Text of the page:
About Teacher T-Shirts | World Teachers’ Day 2020
Monday 5th October 2020 marks the annual, international celebration of World Teachers’ Day. The day was instituted by UNESCO in 1966 to mark the adoption of guidelines titled ILO/UNESCO Recommendation concerning the Status of Teachers.
The ILO/UNESCO Recommendation concerning the Status of Teachers guides nations on the:
“the rights and responsibilities of teachers, and standards for their initial preparation and further education, recruitment, employment, and teaching and learning conditions.” (UNESCO, 2019).
The 1966 document was followed in 1997 by the adoption of The Recommendation concerning the Status of Higher-Education Teaching Personnel. This document includes:
- guidelines on the provision of higher education for teachers.
- recognition of the role of higher education teaching personnel in the advancement of higher education,.
- recognizes the role of higher education teaching personnel towards the development of humanity and modern societies.
- recognizes the role of higher education in advancing social and economic changes.
- recognizes the role of higher education teaching personnel in leading social and economic change.
I mean, look, teachers don’t do their job for the money, obviously, because we pay them ridiculously little amounts for what they put in. Most of them come out of their own pocket for materials and things to help the children and all that (Phil McGraw).
Good teachers know how to bring out the best in students (Charles Kuralt).Brainyquote, 2020
Theme of World Teachers Day 2020
World Teachers’ Day 2020 will be celebrated under the theme “Teachers: Leading in crisis, reimagining the future”. The day is designed to celebrate teachers around the globe, recognize their accomplishments, and to highlight issues that affect them.
UNESCO/ILO Joint Statement To Mark World Teachers Day 2020 under the theme “Teachers: Leading in crisis, reimagining the future”
“Every year, World Teachers’ Day reminds us of the critical role teachers play in achieving inclusive, quality education for all. This year’s World Teachers’ Day has an even greater significance in light of the challenges that teachers have faced during the COVID-19 crisis. As the pandemic has shown, they make a crucial contribution to ensuring continuity of learning and supporting the mental health and wellbeing of their students.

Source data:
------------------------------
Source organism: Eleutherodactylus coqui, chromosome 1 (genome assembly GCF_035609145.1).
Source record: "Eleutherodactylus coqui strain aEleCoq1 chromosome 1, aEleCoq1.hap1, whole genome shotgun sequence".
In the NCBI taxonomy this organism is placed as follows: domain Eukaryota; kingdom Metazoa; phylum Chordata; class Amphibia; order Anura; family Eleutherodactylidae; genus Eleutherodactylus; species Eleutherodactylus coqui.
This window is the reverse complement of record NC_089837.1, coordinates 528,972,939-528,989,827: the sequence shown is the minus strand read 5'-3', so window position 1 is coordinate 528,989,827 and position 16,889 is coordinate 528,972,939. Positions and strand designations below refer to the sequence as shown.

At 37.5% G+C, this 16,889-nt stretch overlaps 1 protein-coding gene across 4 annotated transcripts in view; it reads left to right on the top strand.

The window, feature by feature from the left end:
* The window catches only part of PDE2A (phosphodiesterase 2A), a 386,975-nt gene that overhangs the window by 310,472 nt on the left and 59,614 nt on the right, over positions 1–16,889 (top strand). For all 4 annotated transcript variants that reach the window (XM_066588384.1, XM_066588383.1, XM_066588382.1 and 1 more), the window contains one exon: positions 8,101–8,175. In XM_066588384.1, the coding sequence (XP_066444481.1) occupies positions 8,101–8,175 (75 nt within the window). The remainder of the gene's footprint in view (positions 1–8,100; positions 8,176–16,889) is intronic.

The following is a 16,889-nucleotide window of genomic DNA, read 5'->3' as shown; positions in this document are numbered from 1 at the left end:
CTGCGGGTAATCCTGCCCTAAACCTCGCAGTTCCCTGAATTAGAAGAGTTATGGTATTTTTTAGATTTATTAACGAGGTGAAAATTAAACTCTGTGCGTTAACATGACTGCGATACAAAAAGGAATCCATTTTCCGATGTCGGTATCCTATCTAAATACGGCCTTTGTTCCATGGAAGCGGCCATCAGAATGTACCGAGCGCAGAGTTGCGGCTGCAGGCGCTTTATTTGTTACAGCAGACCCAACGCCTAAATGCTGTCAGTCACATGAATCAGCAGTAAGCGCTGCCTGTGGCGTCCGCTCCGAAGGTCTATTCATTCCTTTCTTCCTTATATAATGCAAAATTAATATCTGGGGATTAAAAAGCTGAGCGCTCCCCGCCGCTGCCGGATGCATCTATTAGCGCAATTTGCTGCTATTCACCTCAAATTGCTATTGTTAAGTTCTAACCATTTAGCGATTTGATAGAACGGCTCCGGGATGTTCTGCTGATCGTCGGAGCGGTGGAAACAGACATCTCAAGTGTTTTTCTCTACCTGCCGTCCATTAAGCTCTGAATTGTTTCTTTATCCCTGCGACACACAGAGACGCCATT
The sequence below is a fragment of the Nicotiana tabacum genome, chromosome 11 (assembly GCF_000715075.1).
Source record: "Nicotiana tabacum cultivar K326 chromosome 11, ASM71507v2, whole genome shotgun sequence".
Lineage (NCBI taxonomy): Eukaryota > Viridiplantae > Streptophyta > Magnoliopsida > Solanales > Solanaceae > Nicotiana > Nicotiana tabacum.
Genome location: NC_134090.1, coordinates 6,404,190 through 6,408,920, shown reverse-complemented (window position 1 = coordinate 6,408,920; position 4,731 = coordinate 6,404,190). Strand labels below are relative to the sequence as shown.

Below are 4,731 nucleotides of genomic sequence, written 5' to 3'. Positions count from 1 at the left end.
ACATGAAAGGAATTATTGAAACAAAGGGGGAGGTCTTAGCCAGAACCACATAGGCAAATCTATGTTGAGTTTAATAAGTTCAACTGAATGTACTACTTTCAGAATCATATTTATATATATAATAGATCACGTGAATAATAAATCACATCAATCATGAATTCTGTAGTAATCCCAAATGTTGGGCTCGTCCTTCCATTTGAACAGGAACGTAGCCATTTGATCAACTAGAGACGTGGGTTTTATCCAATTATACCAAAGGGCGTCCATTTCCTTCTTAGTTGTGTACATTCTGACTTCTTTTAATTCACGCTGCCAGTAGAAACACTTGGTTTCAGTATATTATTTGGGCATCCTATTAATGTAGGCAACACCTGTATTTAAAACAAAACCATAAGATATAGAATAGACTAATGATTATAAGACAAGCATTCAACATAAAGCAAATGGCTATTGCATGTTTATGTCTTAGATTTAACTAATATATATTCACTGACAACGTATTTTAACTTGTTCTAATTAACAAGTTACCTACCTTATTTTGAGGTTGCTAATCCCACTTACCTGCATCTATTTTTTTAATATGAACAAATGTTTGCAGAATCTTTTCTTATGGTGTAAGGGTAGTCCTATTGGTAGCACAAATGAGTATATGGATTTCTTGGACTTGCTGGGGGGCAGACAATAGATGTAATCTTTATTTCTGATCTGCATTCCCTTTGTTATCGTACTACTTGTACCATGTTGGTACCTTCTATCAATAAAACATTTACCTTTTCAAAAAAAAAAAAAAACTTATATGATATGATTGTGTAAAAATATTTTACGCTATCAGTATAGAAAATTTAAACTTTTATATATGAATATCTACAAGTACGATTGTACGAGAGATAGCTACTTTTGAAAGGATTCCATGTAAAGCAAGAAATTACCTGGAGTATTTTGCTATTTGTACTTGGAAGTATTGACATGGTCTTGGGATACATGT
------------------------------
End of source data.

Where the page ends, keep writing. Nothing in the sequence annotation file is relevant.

Because of COVID-19, nearly 1.6 billion learners – more than 90% of the world’s total enrolled student population – have been affected by school closures. The COVID-19 crisis has also affected over 63 million teachers, highlighted persistent weaknesses in many education systems and exacerbated inequalities, with devastating consequences for the most marginalized.
In this crisis, teachers have shown, as they have done so often, great leadership and innovation in ensuring that #LearningNeverStops, that no learner is left behind. Around the world, they have worked individually and collectively to find solutions and create new learning environments for their students to allow education to continue. Their role advising on school reopening plans and supporting students with the return to school is just as important.
We now need to think beyond COVID-19 and work to build greater resilience in our education systems, so we can respond quickly and effectively to these and other such crises. This means protecting education financing, investing in high-quality initial teacher education, as well as continuing the professional development of the existing teacher workforce.
Without urgent action and increased investment, a learning crisis could turn into a learning catastrophe. Even before COVID-19, more than half of all ten-year-olds in low- to middle-income countries could not understand a simple written story.
To build a more resilient teacher workforce in times of crisis, all teachers should be equipped with digital and pedagogical skills to teach remotely, online, and through blended or hybrid learning, whether in high-, low- or no-tech environments. Governments should ensure the availability of digital infrastructure and connectivity everywhere, including in rural and remote areas.
In the context of COVID-19, governments, social partners and other key actors have an even greater responsibility regarding teachers. We call on governments to protect teachers’ safety, health, and wellbeing, as well as their employment, to continue improving teachers’ working conditions, and to involve teachers and their representative organizations in the COVID-19 educational response and recovery.
Today, we collectively celebrate teachers for their continued commitment to their students and for contributing to the achievement of the 2030 targets under Sustainable Development Goal 4. We commend educators for the central role they have played, and continue to play, in responding to and recovering from this pandemic.
Some of my high school teachers did remind me that I had an excellent imagination when it came to making up excuses (David E. Kelley).
We recommend for the training of teachers not only a considerable artistic education in general but special attention to the art of reading (Maria Montessori).
Source: Brainyquote, 2020